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Black Magic

The Mayans who live in the jungle where I lived are deeply superstitious. For example, the woman who was Luis Felipe’s personal secretary was said to be a witch, and most of the other Mayan women steered clear of her. When someone new moved into a house, if the previous owner was thought to have been a bad person, there was a ritual to rid the house of the evil spirits first. Statues of pagan gods shared the altars in Catholic churches next to the relics of saints, leaving nothing to chance.

I had heard their creation myth and I found it beautiful. All was stillness, silence and water. There was no light, no land, no plants, no people, no animals. Six dieties covered in blue and green feathers lay in the primordial waters and helped the Sky create the Earth. To separate the sky from the earth the gods planted a tall ceiba tree, making space on the surface for all forms of life. The roots of the ceiba penetrated nine levels down to the underworld. The branches reached up to the thirteen levels of the upper-world where the gods lived. After plants were created, then came animals, and finally humans who were formed of white and yellow corn. They could speak and pray to the gods properly.

Now I am not the woo-woo sort. I don’t believe in crystals or witchcraft or magic potions, but I was fascinated by the beliefs and rituals of the Mayans, and I intended to learn more.

A few days after I moved into my house I bumped into a Canadian friend of Luis Felipe’s. He asked how I liked living in the jungle so far.

“It’s exciting. Everything’s so new to me, though. Once I get settled, I’d really like to learn more about this jungle. And about the Mayan culture,” I said.

“Well, I can tell you one thing. This jungle is where the alien Mayan king landed in his spaceship a long time ago. One day he’ll come back here again.”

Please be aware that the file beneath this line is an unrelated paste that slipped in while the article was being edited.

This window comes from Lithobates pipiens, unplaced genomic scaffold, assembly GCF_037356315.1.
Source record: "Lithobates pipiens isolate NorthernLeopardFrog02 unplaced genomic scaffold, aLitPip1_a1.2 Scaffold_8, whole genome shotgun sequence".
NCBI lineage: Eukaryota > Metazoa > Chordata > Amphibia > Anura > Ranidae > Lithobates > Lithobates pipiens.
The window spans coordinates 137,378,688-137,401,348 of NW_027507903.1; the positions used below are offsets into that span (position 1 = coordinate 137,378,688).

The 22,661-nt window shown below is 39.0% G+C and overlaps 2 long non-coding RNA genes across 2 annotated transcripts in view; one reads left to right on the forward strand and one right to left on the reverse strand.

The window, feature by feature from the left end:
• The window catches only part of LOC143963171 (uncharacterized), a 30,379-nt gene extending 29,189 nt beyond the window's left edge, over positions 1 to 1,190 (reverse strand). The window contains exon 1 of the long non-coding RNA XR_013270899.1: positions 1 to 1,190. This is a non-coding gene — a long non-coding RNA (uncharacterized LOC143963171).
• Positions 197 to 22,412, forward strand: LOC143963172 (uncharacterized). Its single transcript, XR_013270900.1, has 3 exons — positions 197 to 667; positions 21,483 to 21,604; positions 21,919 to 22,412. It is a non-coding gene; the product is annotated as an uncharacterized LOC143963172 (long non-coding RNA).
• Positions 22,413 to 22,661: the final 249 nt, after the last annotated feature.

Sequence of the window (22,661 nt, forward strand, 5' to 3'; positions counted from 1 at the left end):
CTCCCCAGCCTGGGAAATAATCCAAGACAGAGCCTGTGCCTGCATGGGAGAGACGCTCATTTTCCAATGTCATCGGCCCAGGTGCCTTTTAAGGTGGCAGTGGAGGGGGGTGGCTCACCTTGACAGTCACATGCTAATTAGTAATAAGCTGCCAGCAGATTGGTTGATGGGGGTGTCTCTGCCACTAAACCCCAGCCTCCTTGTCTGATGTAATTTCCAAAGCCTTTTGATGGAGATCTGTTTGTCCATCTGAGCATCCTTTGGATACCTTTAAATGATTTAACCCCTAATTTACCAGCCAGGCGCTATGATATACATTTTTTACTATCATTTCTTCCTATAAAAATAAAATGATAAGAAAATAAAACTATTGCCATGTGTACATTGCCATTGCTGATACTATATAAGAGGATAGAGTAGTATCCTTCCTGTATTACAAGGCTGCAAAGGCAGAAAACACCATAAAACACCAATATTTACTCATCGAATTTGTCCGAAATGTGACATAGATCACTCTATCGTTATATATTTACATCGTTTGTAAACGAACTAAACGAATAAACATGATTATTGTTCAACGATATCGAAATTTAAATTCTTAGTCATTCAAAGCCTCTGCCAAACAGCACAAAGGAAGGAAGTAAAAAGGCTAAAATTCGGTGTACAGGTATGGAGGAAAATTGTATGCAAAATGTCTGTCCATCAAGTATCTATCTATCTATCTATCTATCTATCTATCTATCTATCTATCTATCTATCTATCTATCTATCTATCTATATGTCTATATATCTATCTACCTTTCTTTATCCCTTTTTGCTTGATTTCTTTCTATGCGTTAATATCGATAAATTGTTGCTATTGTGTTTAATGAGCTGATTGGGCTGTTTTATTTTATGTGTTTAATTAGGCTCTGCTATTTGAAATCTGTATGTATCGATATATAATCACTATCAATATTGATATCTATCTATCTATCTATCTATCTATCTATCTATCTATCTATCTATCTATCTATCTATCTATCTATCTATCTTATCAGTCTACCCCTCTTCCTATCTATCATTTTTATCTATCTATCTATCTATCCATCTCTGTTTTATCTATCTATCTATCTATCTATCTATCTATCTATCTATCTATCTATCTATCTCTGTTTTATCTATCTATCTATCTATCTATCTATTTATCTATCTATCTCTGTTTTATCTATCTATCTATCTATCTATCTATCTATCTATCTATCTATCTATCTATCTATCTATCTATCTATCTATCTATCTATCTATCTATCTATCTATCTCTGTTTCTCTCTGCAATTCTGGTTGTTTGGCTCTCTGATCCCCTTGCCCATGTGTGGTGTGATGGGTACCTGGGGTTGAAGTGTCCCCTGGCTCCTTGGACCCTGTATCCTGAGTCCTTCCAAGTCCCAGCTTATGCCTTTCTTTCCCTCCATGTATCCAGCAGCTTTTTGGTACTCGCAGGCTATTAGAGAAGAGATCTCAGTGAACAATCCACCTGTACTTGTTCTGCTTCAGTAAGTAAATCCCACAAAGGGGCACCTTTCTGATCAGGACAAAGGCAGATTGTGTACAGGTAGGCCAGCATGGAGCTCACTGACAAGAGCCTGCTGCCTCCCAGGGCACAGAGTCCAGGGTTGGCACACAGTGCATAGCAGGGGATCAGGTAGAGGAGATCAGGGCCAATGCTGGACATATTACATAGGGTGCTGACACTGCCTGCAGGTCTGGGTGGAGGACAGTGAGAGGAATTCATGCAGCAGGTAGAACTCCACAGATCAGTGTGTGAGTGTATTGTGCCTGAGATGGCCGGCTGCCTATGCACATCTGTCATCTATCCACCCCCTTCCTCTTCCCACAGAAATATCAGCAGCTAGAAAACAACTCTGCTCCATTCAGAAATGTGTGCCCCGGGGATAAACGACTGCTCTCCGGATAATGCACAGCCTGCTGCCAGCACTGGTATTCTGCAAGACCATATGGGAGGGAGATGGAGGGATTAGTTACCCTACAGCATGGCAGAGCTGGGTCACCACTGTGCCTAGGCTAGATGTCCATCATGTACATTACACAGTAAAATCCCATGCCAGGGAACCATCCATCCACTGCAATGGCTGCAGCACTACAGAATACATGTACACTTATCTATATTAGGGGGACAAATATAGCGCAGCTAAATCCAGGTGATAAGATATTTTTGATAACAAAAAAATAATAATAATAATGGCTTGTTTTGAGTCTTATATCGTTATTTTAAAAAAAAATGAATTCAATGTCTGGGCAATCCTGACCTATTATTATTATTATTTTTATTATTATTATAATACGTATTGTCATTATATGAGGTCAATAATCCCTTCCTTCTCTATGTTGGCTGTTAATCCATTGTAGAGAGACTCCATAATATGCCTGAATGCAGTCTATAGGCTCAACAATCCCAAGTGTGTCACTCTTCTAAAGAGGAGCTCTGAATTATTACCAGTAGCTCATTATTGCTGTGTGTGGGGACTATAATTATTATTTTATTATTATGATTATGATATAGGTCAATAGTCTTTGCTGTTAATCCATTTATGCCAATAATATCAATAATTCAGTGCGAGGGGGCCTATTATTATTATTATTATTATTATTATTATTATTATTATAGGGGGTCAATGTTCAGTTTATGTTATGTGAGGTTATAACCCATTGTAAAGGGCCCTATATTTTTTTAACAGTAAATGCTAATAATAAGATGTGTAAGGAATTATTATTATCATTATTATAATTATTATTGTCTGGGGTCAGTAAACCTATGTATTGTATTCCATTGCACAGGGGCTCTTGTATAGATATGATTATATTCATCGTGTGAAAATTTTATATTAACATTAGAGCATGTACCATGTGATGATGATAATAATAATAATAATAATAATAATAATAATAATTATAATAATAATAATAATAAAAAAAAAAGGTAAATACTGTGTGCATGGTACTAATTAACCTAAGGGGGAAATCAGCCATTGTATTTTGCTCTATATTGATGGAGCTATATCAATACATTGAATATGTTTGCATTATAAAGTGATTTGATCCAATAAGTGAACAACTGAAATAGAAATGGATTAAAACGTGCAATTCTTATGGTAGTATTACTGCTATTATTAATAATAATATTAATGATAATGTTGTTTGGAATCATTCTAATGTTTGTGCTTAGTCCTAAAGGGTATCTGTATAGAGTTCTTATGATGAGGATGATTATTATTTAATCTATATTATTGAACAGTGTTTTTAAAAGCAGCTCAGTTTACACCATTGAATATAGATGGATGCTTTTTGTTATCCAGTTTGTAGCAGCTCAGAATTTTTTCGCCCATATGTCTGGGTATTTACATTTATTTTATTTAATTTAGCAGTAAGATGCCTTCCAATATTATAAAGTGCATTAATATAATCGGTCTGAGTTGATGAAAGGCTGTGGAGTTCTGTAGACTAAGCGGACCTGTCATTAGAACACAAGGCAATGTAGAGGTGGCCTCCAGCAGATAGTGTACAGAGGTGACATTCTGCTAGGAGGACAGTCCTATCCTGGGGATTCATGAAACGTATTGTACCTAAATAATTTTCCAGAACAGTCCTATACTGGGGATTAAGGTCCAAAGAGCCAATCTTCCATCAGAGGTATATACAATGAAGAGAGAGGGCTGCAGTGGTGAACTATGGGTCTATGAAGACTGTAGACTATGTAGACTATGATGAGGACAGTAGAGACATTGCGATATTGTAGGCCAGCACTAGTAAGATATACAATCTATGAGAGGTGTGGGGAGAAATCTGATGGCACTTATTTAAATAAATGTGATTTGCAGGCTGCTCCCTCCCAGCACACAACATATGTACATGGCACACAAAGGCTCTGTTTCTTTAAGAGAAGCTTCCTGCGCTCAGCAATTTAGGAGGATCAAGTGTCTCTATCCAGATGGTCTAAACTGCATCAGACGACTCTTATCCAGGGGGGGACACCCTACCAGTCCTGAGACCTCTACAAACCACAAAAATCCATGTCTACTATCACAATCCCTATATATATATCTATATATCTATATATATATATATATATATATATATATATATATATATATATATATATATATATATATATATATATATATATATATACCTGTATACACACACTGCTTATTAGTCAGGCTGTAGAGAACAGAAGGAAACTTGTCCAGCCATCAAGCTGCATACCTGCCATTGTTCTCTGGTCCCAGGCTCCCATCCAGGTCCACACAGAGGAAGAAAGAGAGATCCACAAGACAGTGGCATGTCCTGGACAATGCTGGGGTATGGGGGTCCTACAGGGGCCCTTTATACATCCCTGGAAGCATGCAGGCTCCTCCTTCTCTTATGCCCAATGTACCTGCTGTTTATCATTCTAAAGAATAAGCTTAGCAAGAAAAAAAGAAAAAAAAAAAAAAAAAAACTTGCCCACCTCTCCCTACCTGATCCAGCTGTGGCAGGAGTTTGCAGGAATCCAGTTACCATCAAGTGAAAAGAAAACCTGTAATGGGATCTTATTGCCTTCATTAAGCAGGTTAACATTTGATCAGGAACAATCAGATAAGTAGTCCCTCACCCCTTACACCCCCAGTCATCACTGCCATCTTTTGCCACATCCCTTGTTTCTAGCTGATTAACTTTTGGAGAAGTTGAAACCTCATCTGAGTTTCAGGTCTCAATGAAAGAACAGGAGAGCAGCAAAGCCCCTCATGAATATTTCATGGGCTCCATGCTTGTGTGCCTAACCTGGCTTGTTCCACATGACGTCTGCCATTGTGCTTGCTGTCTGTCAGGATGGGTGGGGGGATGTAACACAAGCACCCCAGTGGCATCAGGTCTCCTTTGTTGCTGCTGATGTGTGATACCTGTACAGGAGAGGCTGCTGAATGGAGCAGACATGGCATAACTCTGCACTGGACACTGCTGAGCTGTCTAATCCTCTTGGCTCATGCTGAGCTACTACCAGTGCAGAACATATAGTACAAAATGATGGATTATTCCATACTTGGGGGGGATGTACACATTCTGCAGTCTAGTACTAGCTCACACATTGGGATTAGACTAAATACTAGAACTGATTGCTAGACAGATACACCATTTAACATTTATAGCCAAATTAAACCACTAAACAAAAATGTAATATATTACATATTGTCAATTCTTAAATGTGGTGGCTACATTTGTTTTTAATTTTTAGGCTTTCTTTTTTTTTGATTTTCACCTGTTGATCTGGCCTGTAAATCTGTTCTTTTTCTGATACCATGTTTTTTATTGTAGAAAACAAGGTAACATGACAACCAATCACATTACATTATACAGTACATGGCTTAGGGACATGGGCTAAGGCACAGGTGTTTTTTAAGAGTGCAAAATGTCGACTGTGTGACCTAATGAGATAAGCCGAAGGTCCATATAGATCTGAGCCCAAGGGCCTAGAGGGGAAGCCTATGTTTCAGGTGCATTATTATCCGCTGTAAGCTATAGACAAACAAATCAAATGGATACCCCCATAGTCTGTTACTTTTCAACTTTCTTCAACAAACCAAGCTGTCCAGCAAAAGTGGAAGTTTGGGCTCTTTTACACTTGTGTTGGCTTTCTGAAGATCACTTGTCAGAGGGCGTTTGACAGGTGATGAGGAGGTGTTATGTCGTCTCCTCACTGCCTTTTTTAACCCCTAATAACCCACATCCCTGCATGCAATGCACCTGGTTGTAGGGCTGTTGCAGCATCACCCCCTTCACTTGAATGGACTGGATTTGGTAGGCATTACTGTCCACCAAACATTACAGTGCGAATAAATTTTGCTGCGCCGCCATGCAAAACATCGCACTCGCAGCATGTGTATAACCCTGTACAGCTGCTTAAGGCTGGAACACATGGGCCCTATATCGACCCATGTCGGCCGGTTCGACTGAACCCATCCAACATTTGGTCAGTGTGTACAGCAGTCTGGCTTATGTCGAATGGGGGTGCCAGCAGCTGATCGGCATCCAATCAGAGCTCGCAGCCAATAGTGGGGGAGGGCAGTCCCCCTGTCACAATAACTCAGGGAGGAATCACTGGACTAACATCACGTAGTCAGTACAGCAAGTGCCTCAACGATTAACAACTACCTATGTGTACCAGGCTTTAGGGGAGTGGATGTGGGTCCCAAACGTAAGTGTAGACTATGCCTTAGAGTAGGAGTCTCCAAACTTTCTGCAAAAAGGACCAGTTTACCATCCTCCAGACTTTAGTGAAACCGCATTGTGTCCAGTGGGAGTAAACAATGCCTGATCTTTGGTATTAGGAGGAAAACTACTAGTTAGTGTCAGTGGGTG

I blinked hard. “Right,” I said, tentatively. “You mean that’s a legend the Mayans beliieve.”

He shook his head. “No! it isn’t just a legend. A few years ago a spaceship came back to this jungle again. It hovered right up there for a few days, but it never landed.” He pointed above the thicket of trees in front of me. “Some of the workers who live here saw it and told me about it. The aliens were watching us too, I guess. You can ask them.” he said with his eyes still fixated on the sky. “Man, I can’t wait for that ship to come back again.”

This man wasn’t Mayan, he was Canadian. Oh my God, I thought. I didn’t know superstition could be contagious! But I dismissed the story he told as so much malarkey, even though it was obvious that he believed it. Later, I scoffed at the phone sessions Luis Felipe paid to a witch he had met from California who helped guide his decisions by interpreting signs. She had given him a wooden amulet that he wore around his neck for good luck after his heart attack. I couldn’t understand how an educated man could put his faith in such things. Better he should have gotten more exercise and watched his weight if he wanted to improve his health.

But the longer I lived in the jungle, cut off from people who were more like myself, the more I questioned my own perceptions as stranger and stranger things began to happen. I couldn’t be sure if what I thought was really happening was real, or if it was my imagination. Was there something to fear, or was it just insecurity getting the better of me? In want of answers, maybe I was making things up. Or maybe it was just the gods toying with me. I still can’t be certain. Anything in the jungle is possible.

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